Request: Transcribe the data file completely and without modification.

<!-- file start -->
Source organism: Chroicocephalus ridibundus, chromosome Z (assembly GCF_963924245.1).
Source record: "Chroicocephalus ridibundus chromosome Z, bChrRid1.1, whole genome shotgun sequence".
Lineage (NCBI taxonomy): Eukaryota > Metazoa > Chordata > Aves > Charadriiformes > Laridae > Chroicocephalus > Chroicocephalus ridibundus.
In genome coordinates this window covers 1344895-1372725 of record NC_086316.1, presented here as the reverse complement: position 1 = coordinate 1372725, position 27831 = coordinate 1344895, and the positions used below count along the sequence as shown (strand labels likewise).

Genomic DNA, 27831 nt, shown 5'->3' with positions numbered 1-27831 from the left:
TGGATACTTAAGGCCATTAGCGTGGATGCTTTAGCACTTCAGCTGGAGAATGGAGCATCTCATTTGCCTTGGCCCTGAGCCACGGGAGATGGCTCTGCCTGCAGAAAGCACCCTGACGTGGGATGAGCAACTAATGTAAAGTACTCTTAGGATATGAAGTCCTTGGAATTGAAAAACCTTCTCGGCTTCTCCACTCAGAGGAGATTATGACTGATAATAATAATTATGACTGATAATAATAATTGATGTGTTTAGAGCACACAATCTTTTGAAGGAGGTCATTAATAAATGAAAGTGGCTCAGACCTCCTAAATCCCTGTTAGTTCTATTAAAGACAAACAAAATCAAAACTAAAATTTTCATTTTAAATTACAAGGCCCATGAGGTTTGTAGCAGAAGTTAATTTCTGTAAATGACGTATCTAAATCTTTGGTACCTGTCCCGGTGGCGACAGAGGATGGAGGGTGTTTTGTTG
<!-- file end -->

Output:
Source organism: Chroicocephalus ridibundus, chromosome Z (assembly GCF_963924245.1).
Source record: "Chroicocephalus ridibundus chromosome Z, bChrRid1.1, whole genome shotgun sequence".
Lineage (NCBI taxonomy): Eukaryota > Metazoa > Chordata > Aves > Charadriiformes > Laridae > Chroicocephalus > Chroicocephalus ridibundus.
In genome coordinates this window covers 1344895-1372725 of record NC_086316.1, presented here as the reverse complement: position 1 = coordinate 1372725, position 27831 = coordinate 1344895, and the positions used below count along the sequence as shown (strand labels likewise).

Genomic DNA, 27831 nt, shown 5'->3' with positions numbered 1-27831 from the left:
TGGATACTTAAGGCCATTAGCGTGGATGCTTTAGCACTTCAGCTGGAGAATGGAGCATCTCATTTGCCTTGGCCCTGAGCCACGGGAGATGGCTCTGCCTGCAGAAAGCACCCTGACGTGGGATGAGCAACTAATGTAAAGTACTCTTAGGATATGAAGTCCTTGGAATTGAAAAACCTTCTCGGCTTCTCCACTCAGAGGAGATTATGACTGATAATAATAATTATGACTGATAATAATAATTGATGTGTTTAGAGCACACAATCTTTTGAAGGAGGTCATTAATAAATGAAAGTGGCTCAGACCTCCTAAATCCCTGTTAGTTCTATTAAAGACAAACAAAATCAAAACTAAAATTTTCATTTTAAATTACAAGGCCCATGAGGTTTGTAGCAGAAGTTAATTTCTGTAAATGACGTATCTAAATCTTTGGTACCTGTCCCGGTGGCGACAGAGGATGGAGGGTGTTTTGTTG